Synopses & Reviews
An elephant never forgets...but can she dream?
For forty-one years, Samson Brown has been caring for Hannah, the lone elephant at the down-at-the-heels Max L. Biedelman Zoo. Having vowed not to retire until an equally loving and devoted caretaker is found to replace him, Sam rejoices when smart, compassionate Neva Wilson is hired as the new elephant keeper. But Neva quickly discovers what Sam already knows: that despite their loving care, Hannah is isolated from other elephants and her feet are nearly ruined from standing on hard concrete all day. Using her contacts in the zookeeping world, Neva and Sam hatch a plan to send Hannah to an elephant sanctuary just as the zoo's angry, unhappy director launches an aggressive revitalization campaign that spotlights Hannah as the star attraction, inextricably tying Hannah's future to the fate of the Max L. Biedelman Zoo.
A charming, poignant, and captivating novel certain to enthrall readers of Water for Elephants, Diane Hammond's Hannah's Dream is a beautifully told tale rich in heart, humor, and intelligence.
"Hammond (Going to Bend) shares the story of 'charismatic mega-vertebrate' Hannah, the elephant star of the failing Max L. Biedelman Zoo, in her sweet but slow third novel. Since the 1950s, Hannah; her loving caretaker, Sam; and the zoo have been languishing. Enter Harriet Saul, the zoo's ambitious new director, and Neva Wilson, an expert elephant keeper; both want to change things, but in different ways. Harriet's plan involves her dressing up as the eccentric zoo founder to give presentations and 'commissioning original theme music' for a publicity campaign. Neva's idea is to move the aging Hannah to an elephant sanctuary, a plan supported by nearly everyone, including the zoo's milquetoast business manager. If the conflict sounds weak, it is; the friendship between Hannah and Sam and the gently informational lessons about elephant care are more memorable than the late-breaking battle. The narrative, with its sprawling cast (and attendant relationships and personal histories), often bogs down, but the moments of genuine emotion will charm readers in search of a happy ending. (Sept.)" Publishers Weekly (Copyright Reed Business Information, Inc.)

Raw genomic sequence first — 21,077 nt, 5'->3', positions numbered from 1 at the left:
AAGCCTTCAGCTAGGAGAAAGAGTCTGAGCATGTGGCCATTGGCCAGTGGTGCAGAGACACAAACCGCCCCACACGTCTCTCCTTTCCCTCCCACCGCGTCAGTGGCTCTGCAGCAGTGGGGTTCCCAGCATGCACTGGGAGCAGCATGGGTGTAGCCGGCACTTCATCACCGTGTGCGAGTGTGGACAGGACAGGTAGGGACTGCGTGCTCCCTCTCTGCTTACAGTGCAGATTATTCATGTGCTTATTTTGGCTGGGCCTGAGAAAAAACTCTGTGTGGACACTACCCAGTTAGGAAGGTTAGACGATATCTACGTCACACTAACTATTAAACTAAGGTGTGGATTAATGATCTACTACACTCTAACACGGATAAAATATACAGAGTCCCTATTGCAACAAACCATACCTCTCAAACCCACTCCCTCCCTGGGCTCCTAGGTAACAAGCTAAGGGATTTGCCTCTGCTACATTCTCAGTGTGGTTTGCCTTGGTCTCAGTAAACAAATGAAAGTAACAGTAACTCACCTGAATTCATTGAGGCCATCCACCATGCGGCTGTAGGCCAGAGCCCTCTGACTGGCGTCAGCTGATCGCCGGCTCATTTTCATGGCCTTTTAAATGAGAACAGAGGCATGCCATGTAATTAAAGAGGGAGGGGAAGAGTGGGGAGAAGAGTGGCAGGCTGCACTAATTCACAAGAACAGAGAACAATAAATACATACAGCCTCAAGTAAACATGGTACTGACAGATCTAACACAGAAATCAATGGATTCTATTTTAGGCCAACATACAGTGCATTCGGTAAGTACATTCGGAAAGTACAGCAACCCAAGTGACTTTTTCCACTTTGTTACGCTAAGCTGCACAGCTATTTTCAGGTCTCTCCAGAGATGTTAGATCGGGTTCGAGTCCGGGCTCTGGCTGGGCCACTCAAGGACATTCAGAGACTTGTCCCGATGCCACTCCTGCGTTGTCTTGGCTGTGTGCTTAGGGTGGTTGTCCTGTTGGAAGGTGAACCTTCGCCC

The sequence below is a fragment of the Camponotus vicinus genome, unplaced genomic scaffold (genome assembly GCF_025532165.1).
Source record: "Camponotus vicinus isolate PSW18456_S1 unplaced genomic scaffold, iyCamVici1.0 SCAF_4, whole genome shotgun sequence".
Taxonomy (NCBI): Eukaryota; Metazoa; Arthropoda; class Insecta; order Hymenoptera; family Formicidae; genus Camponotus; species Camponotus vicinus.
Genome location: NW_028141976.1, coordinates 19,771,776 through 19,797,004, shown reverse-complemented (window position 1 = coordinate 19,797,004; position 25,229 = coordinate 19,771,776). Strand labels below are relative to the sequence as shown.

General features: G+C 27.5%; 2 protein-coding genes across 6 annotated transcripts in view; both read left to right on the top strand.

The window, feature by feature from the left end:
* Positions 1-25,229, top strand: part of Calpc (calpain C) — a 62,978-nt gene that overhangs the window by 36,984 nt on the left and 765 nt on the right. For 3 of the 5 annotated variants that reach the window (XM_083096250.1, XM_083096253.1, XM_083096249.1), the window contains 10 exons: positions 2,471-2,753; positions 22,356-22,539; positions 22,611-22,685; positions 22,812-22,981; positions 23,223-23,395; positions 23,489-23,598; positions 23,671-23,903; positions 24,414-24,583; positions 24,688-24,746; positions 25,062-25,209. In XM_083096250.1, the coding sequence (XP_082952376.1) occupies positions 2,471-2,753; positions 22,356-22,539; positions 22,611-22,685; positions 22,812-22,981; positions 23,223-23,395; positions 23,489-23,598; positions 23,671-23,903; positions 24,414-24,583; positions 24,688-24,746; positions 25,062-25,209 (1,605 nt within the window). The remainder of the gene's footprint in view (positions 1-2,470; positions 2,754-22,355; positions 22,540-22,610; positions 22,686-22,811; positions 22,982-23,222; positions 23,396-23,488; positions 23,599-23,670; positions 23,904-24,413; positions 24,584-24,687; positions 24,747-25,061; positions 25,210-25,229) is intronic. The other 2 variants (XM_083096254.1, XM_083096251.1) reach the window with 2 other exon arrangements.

"Irresistibly touching, delectably uplifting, Hammond's understated yet gargantuan tale of devotion and commitment poignantly proves that love does indeed come in all shapes and sizes." Booklist (Starred Review)
"Hannah's Dream runs at a quick pace but feels substantial, and the humorous bits sprinkled throughout make it a very satisfying read." Oregonian
About the Author
Diane Hammond has worked as a writer and an editor. She was awarded a literary fellowship by the Oregon Arts Commission, and her writing has appeared in such magazines as Yankee, Mademoiselle, and Washington Review. She served as a spokesperson for the Oregon Coast Aquarium and the Free Willy Keiko Foundation and currently lives with her husband, Nolan, and daughter, Kerry.